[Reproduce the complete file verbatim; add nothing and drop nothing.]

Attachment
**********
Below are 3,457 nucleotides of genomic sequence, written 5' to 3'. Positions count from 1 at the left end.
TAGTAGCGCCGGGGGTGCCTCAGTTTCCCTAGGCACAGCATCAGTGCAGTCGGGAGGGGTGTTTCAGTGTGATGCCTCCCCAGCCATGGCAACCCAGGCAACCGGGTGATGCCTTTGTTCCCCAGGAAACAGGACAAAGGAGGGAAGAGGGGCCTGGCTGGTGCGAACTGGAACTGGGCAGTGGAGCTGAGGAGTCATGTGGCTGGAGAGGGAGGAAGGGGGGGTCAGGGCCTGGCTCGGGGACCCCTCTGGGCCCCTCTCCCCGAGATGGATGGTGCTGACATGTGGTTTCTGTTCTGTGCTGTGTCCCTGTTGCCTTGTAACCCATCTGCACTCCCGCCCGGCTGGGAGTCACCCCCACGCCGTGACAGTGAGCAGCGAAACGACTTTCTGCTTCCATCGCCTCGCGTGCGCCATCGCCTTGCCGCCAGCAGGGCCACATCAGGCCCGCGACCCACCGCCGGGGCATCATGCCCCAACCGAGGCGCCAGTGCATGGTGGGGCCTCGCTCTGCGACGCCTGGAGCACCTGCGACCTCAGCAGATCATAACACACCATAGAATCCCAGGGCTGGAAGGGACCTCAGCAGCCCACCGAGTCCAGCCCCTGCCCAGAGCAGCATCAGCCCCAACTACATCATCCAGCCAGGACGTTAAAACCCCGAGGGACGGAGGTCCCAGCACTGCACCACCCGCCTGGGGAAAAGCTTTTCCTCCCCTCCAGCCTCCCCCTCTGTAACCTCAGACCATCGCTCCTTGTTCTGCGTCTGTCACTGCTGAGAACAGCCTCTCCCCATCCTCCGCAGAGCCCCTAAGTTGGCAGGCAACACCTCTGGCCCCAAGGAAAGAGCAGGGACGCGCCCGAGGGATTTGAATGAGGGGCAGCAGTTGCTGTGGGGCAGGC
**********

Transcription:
Below are 3,457 nucleotides of genomic sequence, written 5' to 3'. Positions count from 1 at the left end.
TAGTAGCGCCGGGGGTGCCTCAGTTTCCCTAGGCACAGCATCAGTGCAGTCGGGAGGGGTGTTTCAGTGTGATGCCTCCCCAGCCATGGCAACCCAGGCAACCGGGTGATGCCTTTGTTCCCCAGGAAACAGGACAAAGGAGGGAAGAGGGGCCTGGCTGGTGCGAACTGGAACTGGGCAGTGGAGCTGAGGAGTCATGTGGCTGGAGAGGGAGGAAGGGGGGGTCAGGGCCTGGCTCGGGGACCCCTCTGGGCCCCTCTCCCCGAGATGGATGGTGCTGACATGTGGTTTCTGTTCTGTGCTGTGTCCCTGTTGCCTTGTAACCCATCTGCACTCCCGCCCGGCTGGGAGTCACCCCCACGCCGTGACAGTGAGCAGCGAAACGACTTTCTGCTTCCATCGCCTCGCGTGCGCCATCGCCTTGCCGCCAGCAGGGCCACATCAGGCCCGCGACCCACCGCCGGGGCATCATGCCCCAACCGAGGCGCCAGTGCATGGTGGGGCCTCGCTCTGCGACGCCTGGAGCACCTGCGACCTCAGCAGATCATAACACACCATAGAATCCCAGGGCTGGAAGGGACCTCAGCAGCCCACCGAGTCCAGCCCCTGCCCAGAGCAGCATCAGCCCCAACTACATCATCCAGCCAGGACGTTAAAACCCCGAGGGACGGAGGTCCCAGCACTGCACCACCCGCCTGGGGAAAAGCTTTTCCTCCCCTCCAGCCTCCCCCTCTGTAACCTCAGACCATCGCTCCTTGTTCTGCGTCTGTCACTGCTGAGAACAGCCTCTCCCCATCCTCCGCAGAGCCCCTAAGTTGGCAGGCAACACCTCTGGCCCCAAGGAAAGAGCAGGGACGCGCCCGAGGGATTTGAATGAGGGGCAGCAGTTGCTGTGGGGCAGGC